Starship Trooper
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#21
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(Original post by TCA2b)
TBF they enjoy that power because it benefits politicians inside the establishment clique. The minute it ceased to, it would go. Which should further highlight how corrupt it is.
I'm not so convinced of that anymore. This is in part because of just how dysfunctional the US state is.
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TCA2b
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#22
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(Original post by Starship Trooper)
Agreed

Russia has a lot if problems, no ones denying that. But things are getting better in Russia. In the west the reverse is true. Putin doesn't need to have 10k troops protecting him in Moscow and there aren't mass protests of people that hate Russia that want to tear down their history and heritage.
Most popular Prez in history. :rofl:
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TCA2b
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#23
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(Original post by Starship Trooper)
I'm not so convinced of that anymore. This is in part because of just how dysfunctional the US state is.
I just think they're intertwined at a deeper level than (nominally) elected politicians. The US has its own permanent bureaucracy, with its own set of entrenched interests, which for now Big Tech seems to be serving rather well, no doubt in part because it owes its origins to some of those bureaucracies. The government has all the legislative power in the world to put a break on what these companies are doing in regards to censorship. It's even better in a sense than outright government censorship, because it is conducted through a third party. While I don't doubt that some billionaires have a lot of sway in the US, the Big Tech guys strike me more as useful lapdogs that are rewarded for their 'service' than those pulling the strings.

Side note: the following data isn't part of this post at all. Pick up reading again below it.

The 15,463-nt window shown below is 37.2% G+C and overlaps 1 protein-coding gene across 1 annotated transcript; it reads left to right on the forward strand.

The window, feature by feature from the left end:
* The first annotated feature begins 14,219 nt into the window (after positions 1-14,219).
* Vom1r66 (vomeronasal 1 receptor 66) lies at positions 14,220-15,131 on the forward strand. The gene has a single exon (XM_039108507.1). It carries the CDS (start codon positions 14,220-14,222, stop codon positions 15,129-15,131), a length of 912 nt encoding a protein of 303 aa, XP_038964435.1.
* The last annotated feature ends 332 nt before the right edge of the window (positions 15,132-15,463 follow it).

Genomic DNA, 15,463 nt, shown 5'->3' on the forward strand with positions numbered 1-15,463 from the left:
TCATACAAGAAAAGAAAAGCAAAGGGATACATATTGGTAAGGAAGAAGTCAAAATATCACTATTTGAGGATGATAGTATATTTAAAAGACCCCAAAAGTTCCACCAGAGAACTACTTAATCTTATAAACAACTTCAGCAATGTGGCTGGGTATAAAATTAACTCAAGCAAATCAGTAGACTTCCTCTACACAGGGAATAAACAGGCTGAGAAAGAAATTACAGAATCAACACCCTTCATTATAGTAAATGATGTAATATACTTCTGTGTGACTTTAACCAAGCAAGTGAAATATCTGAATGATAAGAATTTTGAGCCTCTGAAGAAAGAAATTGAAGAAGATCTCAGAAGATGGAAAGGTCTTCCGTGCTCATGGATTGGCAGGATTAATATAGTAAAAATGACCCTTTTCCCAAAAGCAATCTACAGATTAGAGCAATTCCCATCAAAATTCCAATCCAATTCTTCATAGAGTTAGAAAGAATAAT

Last edited by TCA2b; 1 week ago
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Starship Trooper
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Meanwhile in totally not corrupt USA:

https://nypost.com/2021/04/05/man-ac...sked-for-cash/

And don't even get me started on people like Hunter Biden ...
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Starship Trooper
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(Original post by TCA2b)
I just think they're intertwined at a deeper level than (nominally) elected politicians. The US has its own permanent bureaucracy, with its own set of entrenched interests, which for now Big Tech seems to be serving rather well, no doubt in part because it owes its origins to some of those bureaucracies. The government has all the legislative power in the world to put a break on what these companies are doing in regards to censorship. It's even better in a sense than outright government censorship, because it is conducted through a third party. While I don't doubt that some billionaires have a lot of sway in the US, the Big Tech guys strike me more as useful lapdogs that are rewarded for their 'service' than those pulling the strings.